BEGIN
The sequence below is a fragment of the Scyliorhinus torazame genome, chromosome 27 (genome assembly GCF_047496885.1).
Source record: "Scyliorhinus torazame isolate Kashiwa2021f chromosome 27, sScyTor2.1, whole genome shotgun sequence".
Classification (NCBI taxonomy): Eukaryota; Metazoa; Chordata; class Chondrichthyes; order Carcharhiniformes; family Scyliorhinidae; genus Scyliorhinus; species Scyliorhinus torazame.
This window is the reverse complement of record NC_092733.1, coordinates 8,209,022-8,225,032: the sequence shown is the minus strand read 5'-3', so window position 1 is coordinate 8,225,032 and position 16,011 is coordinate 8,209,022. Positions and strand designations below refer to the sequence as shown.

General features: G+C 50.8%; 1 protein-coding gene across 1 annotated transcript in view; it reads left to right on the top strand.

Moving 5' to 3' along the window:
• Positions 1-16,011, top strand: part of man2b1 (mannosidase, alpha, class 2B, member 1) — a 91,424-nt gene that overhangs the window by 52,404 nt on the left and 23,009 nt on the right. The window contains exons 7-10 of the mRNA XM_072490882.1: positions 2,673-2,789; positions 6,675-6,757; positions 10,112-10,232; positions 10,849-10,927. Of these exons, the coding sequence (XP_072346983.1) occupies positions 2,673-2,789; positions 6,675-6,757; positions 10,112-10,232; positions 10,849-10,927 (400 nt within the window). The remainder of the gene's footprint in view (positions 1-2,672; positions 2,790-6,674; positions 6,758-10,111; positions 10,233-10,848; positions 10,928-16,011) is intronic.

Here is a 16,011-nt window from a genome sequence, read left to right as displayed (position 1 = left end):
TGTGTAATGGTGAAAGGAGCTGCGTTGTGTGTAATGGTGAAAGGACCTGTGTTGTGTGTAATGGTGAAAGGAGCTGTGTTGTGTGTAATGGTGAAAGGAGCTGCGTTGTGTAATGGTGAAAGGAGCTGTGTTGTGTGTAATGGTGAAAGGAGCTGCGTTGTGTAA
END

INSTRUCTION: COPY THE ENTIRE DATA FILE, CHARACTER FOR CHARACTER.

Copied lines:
The sequence below is a fragment of the Scyliorhinus torazame genome, chromosome 27 (genome assembly GCF_047496885.1).
Source record: "Scyliorhinus torazame isolate Kashiwa2021f chromosome 27, sScyTor2.1, whole genome shotgun sequence".
Classification (NCBI taxonomy): Eukaryota; Metazoa; Chordata; class Chondrichthyes; order Carcharhiniformes; family Scyliorhinidae; genus Scyliorhinus; species Scyliorhinus torazame.
This window is the reverse complement of record NC_092733.1, coordinates 8,209,022-8,225,032: the sequence shown is the minus strand read 5'-3', so window position 1 is coordinate 8,225,032 and position 16,011 is coordinate 8,209,022. Positions and strand designations below refer to the sequence as shown.

General features: G+C 50.8%; 1 protein-coding gene across 1 annotated transcript in view; it reads left to right on the top strand.

Moving 5' to 3' along the window:
• Positions 1-16,011, top strand: part of man2b1 (mannosidase, alpha, class 2B, member 1) — a 91,424-nt gene that overhangs the window by 52,404 nt on the left and 23,009 nt on the right. The window contains exons 7-10 of the mRNA XM_072490882.1: positions 2,673-2,789; positions 6,675-6,757; positions 10,112-10,232; positions 10,849-10,927. Of these exons, the coding sequence (XP_072346983.1) occupies positions 2,673-2,789; positions 6,675-6,757; positions 10,112-10,232; positions 10,849-10,927 (400 nt within the window). The remainder of the gene's footprint in view (positions 1-2,672; positions 2,790-6,674; positions 6,758-10,111; positions 10,233-10,848; positions 10,928-16,011) is intronic.

Here is a 16,011-nt window from a genome sequence, read left to right as displayed (position 1 = left end):
TGTGTAATGGTGAAAGGAGCTGCGTTGTGTGTAATGGTGAAAGGACCTGTGTTGTGTGTAATGGTGAAAGGAGCTGTGTTGTGTGTAATGGTGAAAGGAGCTGCGTTGTGTAATGGTGAAAGGAGCTGTGTTGTGTGTAATGGTGAAAGGAGCTGCGTTGTGTAA